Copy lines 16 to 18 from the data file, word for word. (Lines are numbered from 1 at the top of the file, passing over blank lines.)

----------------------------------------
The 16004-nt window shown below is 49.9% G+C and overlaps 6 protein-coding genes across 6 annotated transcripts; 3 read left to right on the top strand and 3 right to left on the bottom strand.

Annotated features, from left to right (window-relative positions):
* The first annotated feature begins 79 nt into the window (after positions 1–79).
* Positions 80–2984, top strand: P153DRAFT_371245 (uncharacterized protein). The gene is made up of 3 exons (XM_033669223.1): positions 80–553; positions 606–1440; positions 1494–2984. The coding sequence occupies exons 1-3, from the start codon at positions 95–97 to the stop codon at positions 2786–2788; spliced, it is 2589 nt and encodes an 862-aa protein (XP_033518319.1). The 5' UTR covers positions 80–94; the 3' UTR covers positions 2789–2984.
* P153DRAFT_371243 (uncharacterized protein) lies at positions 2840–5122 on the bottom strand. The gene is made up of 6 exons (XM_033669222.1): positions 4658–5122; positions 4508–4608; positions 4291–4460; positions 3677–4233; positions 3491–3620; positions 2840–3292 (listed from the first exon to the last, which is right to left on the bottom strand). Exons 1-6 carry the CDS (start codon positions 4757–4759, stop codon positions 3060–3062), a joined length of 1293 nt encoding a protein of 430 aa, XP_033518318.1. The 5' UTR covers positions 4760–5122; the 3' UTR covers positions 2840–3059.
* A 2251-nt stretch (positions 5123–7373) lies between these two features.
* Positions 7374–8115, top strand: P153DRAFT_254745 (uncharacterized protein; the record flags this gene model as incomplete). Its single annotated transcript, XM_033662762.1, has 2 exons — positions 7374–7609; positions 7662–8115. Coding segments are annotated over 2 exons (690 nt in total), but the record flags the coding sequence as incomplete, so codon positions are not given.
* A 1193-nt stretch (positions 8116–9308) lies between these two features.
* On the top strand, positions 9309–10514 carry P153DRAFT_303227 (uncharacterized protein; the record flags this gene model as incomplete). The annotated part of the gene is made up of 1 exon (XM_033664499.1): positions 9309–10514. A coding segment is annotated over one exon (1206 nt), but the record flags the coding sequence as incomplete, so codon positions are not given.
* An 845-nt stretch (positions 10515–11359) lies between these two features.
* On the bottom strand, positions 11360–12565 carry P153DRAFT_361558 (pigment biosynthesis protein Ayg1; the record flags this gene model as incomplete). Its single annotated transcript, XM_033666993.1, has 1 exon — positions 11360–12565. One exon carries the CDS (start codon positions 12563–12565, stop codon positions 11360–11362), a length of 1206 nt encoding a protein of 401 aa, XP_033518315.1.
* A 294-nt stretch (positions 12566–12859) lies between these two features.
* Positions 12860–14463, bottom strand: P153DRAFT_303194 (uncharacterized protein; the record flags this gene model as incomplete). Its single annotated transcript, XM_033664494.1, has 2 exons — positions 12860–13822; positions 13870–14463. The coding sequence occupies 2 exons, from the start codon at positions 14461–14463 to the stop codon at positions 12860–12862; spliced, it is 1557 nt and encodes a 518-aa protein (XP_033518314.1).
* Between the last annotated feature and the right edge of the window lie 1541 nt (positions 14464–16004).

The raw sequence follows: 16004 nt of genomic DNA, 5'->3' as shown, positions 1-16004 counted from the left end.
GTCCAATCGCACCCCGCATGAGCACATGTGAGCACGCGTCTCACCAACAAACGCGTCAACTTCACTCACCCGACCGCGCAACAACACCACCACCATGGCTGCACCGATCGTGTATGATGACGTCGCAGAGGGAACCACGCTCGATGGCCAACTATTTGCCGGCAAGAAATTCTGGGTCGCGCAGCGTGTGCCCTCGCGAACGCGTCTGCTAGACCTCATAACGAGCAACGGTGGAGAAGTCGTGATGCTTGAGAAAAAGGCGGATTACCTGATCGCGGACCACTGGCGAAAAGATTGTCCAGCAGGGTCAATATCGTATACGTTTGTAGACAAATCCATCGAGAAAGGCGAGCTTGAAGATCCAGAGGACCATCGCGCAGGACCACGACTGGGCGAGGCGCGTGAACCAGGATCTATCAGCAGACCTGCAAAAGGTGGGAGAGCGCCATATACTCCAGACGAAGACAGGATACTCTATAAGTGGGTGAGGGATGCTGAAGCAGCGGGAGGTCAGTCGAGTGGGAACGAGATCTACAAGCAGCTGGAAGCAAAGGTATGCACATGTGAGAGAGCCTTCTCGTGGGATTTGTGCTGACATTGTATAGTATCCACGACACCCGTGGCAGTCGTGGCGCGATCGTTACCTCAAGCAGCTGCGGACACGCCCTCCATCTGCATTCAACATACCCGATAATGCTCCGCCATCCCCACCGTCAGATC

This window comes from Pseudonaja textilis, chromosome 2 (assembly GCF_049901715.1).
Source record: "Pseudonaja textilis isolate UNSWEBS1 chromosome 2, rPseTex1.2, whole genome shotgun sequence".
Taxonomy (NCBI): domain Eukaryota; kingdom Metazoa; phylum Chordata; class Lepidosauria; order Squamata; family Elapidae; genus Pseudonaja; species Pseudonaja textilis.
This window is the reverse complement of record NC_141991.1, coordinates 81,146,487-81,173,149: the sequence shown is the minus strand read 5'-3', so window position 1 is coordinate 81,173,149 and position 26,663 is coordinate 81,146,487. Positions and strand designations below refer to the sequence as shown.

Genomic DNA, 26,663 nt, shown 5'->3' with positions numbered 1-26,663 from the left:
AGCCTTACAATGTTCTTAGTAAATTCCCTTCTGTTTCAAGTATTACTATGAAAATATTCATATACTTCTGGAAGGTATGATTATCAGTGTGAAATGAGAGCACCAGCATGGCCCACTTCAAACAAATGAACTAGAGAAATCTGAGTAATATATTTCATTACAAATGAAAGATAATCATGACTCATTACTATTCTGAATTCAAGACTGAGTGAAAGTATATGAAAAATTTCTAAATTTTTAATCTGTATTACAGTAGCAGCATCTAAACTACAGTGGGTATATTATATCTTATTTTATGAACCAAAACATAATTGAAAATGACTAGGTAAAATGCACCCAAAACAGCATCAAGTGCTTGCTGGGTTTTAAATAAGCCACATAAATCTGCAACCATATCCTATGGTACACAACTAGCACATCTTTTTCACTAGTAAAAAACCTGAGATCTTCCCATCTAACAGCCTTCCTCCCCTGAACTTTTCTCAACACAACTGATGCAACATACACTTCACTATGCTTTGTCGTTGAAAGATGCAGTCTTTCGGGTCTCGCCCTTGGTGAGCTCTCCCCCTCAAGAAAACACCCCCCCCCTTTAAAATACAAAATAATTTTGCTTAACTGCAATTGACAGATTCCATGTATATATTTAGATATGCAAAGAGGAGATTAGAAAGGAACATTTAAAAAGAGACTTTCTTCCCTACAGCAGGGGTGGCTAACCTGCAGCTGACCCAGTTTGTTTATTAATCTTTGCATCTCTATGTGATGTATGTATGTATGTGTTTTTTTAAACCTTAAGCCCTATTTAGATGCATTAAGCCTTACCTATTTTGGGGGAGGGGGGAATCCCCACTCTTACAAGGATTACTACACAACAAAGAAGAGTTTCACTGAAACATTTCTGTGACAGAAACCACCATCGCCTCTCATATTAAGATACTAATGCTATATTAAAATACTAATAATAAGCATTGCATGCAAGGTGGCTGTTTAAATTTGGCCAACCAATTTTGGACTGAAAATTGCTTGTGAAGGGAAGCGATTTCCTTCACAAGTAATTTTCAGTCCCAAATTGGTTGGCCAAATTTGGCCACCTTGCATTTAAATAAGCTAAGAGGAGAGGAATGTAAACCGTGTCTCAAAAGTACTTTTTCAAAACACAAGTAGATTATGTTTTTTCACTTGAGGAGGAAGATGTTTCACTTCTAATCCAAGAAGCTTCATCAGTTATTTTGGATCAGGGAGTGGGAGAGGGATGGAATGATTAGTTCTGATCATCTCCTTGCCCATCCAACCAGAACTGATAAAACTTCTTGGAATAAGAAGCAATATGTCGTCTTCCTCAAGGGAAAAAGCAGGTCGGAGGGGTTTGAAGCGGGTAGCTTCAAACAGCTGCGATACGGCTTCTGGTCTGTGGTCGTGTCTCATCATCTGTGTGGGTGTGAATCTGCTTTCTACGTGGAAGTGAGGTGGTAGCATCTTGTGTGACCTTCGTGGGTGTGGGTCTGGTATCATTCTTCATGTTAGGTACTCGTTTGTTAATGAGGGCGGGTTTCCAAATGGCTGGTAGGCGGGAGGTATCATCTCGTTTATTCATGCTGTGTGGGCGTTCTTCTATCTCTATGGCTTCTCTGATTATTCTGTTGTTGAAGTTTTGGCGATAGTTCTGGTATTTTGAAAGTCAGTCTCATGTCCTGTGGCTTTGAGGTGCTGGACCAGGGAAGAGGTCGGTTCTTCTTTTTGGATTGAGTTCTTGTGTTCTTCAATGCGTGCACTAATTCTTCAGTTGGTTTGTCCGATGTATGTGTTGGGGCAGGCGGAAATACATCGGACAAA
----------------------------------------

GTCCAATCGCACCCCGCATGAGCACATGTGAGCACGCGTCTCACCAACAAACGCGTCAACTTCACTCACCCGACCGCGCAACAACACCACCACCATGGCTGCACCGATCGTGTATGATGACGTCGCAGAGGGAACCACGCTCGATGGCCAACTATTTGCCGGCAAGAAATTCTGGGTCGCGCAGCGTGTGCCCTCGCGAACGCGTCTGCTAGACCTCATAACGAGCAACGGTGGAGAAGTCGTGATGCTTGAGAAAAAGGCGGATTACCTGATCGCGGACCACTGGCGAAAAGATTGTCCAGCAGGGTCAATATCGTATACGTTTGTAGACAAATCCATCGAGAAAGGCGAGCTTGAAGATCCAGAGGACCATCGCGCAGGACCACGACTGGGCGAGGCGCGTGAACCAGGATCTATCAGCAGACCTGCAAAAGGTGGGAGAGCGCCATATACTCCAGACGAAGACAGGATACTCTATAAGTGGGTGAGGGATGCTGAAGCAGCGGGAGGTCAGTCGAGTGGGAACGAGATCTACAAGCAGCTGGAAGCAAAGGTATGCACATGTGAGAGAGCCTTCTCGTGGGATTTGTGCTGACATTGTATAGTATCCACGACACCCGTGGCAGTCGTGGCGCGATCGTTACCTCAAGCAGCTGCGGACACGCCCTCCATCTGCATTCAACATACCCGATAATGCTCCGCCATCCCCACCGTCAGATC

This window comes from Pseudonaja textilis, chromosome 2 (assembly GCF_049901715.1).
Source record: "Pseudonaja textilis isolate UNSWEBS1 chromosome 2, rPseTex1.2, whole genome shotgun sequence".